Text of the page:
Kenyan Deputy President Ruto pleads not guilty as ICC trial starts

posted in: Africa

William Ruto


The Heague, Netherlands – Kenya’s Deputy President William Ruto on Tuesday pleaded not guilty to crimes against humanity charges as the trial for his alleged role in Kenya’s post-election violence in 2007/2008 started at the International Criminal Court (ICC) at The Hague, The Netherlands.

Former Kenyan radio host Joshua Arap Sang, 38, who is being tried along with Mr. Ruto, also pleaded not guilty to the charges, which include murder, deportation or forcible transfer of population and persecution.

Also due to be tried by the ICC, over the post-election violence that left about 1,300 dead and hundreds of thousands displaced from their homes, is Kenyan President Uhuru Kenyatta.

PANA reported that the trial is being held at the Trial Chamber V, presided over by Eboe Osuji.

In her opening statement, ICC Chief Prosecutor Fatou Bensousa said the prosecution intervened after Kenya failed to establish a local mechanism to deal with the violence.

She described Mr Ruto, 46, as a powerful politician, who used violence against civilians to fulfill his political ambitions, according to the transcript obtained by PANA.

Ms. Bensouda said the Rift Valley was most affected, and that men, women, children were burnt alive, hacked to death or chased from their homes, adding that most of these were ethnic Kikuyus.

The Prosecutor said the question posed in these proceedings is “Who is responsible for the violence?” She said Mr Ruto and Mr Sang bear the greatest responsibility.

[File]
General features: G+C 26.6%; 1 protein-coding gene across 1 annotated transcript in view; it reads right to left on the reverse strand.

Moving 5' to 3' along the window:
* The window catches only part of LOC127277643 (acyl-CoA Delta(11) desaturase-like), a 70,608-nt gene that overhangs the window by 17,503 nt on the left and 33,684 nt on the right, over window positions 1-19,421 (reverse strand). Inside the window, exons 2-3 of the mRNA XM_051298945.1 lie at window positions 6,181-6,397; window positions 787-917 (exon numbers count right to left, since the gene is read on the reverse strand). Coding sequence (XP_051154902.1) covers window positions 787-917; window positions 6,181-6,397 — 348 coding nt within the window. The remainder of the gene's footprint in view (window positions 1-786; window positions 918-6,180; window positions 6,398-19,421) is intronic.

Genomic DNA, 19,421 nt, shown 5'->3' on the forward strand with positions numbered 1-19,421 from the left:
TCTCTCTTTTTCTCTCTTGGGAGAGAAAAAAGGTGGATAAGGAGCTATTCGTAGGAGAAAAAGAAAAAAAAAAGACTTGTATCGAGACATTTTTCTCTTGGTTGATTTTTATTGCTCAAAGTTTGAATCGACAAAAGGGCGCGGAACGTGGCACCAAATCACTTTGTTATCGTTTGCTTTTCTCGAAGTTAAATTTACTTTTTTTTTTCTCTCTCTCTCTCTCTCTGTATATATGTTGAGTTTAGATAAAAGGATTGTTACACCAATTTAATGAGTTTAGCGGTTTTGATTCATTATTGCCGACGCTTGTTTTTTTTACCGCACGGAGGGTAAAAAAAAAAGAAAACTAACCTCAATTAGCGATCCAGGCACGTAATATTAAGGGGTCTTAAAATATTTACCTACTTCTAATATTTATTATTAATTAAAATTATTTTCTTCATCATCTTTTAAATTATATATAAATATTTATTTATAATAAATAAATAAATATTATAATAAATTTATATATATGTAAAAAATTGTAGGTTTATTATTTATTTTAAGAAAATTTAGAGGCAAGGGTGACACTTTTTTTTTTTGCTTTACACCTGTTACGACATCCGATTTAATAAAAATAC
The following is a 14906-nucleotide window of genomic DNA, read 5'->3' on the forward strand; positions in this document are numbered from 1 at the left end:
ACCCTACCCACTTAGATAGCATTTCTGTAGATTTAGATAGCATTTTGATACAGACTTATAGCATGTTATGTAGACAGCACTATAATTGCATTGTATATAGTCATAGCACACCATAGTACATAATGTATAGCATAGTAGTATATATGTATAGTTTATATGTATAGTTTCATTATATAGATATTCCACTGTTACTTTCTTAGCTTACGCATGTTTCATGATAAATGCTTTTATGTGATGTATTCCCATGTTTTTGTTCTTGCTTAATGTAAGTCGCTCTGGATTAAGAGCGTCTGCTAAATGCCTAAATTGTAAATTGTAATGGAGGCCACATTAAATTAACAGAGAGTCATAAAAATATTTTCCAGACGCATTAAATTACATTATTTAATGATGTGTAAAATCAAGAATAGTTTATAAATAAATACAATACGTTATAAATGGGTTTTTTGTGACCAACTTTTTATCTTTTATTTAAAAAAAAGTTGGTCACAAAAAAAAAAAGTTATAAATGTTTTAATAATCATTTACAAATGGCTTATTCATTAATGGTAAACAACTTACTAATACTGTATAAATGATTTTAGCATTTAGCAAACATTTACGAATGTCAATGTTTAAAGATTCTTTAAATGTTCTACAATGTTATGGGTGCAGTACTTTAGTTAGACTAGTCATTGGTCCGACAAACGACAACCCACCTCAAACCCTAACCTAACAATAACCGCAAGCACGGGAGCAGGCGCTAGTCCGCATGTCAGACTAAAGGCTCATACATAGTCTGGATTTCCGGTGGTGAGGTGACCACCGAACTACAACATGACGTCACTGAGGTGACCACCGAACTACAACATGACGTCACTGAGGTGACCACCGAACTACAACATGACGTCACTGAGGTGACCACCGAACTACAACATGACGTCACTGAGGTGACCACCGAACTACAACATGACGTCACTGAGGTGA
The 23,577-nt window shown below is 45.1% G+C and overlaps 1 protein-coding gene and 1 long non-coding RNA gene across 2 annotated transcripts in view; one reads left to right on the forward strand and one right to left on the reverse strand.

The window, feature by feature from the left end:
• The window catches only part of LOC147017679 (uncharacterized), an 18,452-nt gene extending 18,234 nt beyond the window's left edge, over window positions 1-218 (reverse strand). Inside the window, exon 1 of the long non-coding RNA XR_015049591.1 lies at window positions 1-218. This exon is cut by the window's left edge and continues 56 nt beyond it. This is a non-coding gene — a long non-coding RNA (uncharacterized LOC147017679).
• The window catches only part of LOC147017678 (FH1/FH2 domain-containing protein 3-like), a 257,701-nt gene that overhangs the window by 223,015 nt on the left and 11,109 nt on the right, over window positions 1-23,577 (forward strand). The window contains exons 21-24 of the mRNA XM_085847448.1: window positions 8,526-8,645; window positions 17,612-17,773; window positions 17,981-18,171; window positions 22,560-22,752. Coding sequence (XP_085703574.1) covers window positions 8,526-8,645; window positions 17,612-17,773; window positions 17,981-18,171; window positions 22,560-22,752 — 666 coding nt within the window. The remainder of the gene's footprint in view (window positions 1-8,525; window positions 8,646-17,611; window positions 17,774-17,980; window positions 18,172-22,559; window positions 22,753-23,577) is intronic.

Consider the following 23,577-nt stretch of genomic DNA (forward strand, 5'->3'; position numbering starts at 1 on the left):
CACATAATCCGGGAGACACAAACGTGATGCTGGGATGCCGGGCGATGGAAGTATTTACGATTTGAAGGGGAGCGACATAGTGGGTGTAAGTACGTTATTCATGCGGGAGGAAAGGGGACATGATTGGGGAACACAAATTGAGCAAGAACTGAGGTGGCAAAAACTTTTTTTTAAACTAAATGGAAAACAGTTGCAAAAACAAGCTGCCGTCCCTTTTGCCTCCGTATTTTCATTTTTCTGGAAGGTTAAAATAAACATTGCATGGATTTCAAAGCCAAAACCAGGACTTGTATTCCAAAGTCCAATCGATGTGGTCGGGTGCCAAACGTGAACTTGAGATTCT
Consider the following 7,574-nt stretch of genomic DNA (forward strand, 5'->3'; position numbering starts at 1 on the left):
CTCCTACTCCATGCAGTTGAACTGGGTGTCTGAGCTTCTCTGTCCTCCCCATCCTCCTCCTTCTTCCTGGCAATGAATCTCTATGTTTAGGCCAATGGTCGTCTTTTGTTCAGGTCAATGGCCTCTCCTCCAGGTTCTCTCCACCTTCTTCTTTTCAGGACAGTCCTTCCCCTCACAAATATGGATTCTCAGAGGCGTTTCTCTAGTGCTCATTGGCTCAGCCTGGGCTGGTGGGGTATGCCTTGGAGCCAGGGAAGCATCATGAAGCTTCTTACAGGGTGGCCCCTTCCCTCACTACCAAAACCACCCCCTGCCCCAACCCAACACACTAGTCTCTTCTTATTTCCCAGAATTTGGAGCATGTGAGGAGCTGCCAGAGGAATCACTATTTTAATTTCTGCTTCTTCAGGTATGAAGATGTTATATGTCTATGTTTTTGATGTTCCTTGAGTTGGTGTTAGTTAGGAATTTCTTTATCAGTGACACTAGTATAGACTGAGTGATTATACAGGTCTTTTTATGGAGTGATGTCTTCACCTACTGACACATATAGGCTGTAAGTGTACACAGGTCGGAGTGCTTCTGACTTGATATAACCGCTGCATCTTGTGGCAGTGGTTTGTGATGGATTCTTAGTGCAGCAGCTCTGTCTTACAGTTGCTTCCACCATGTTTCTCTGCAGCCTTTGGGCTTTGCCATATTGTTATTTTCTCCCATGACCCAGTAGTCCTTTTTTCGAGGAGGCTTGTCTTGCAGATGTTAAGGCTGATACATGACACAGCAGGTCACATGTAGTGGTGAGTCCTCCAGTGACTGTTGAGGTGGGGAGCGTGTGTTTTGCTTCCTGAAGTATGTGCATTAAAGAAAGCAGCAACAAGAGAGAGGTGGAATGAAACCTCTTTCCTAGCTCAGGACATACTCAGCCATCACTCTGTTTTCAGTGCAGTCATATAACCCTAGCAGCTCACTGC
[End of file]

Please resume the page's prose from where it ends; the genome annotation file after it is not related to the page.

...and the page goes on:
”The prosecution will prove beyond reasonable doubt the crimes were not spontaneous but were planned and well executed. The campaign of violence was orchestrated by the Network led by its anointed leader, Mr Ruto. He gathered an army of loyal Kalenjin youth, hosted meetings, financed and directed attacks.

”Mr Ruto’s mouth piece was Mr Sang’s radio station. The latter spread anti-Kikuyu rhetoric and helped direct attacks using coded messages,” she said.

Karim Khan, lead lawyer to Mr. Ruto who was himself present in court, said the deputy president had waited for long to vindicate himself.

”Mr Ruto has bowed his head to this court with expectation that justice will be served,” Khan said, adding that one cannot escape the reality that this investigation was inefficient and accusing former ICC Prosecutor Luis Moreno-Ocampo of targeting Ruto even before the judges had authorised an investigation.

Kenya, which signed the Rome Statute recognising the ICC’s authority in 2003, has begun the process of pulling out of the court, following disagreements over the trial.

Last week, Kenya’s parliament passed a motion that will enable the East African nation to withdraw as a state party to the ICC. Analysts said that process could take up to a year, and would not affect the trial.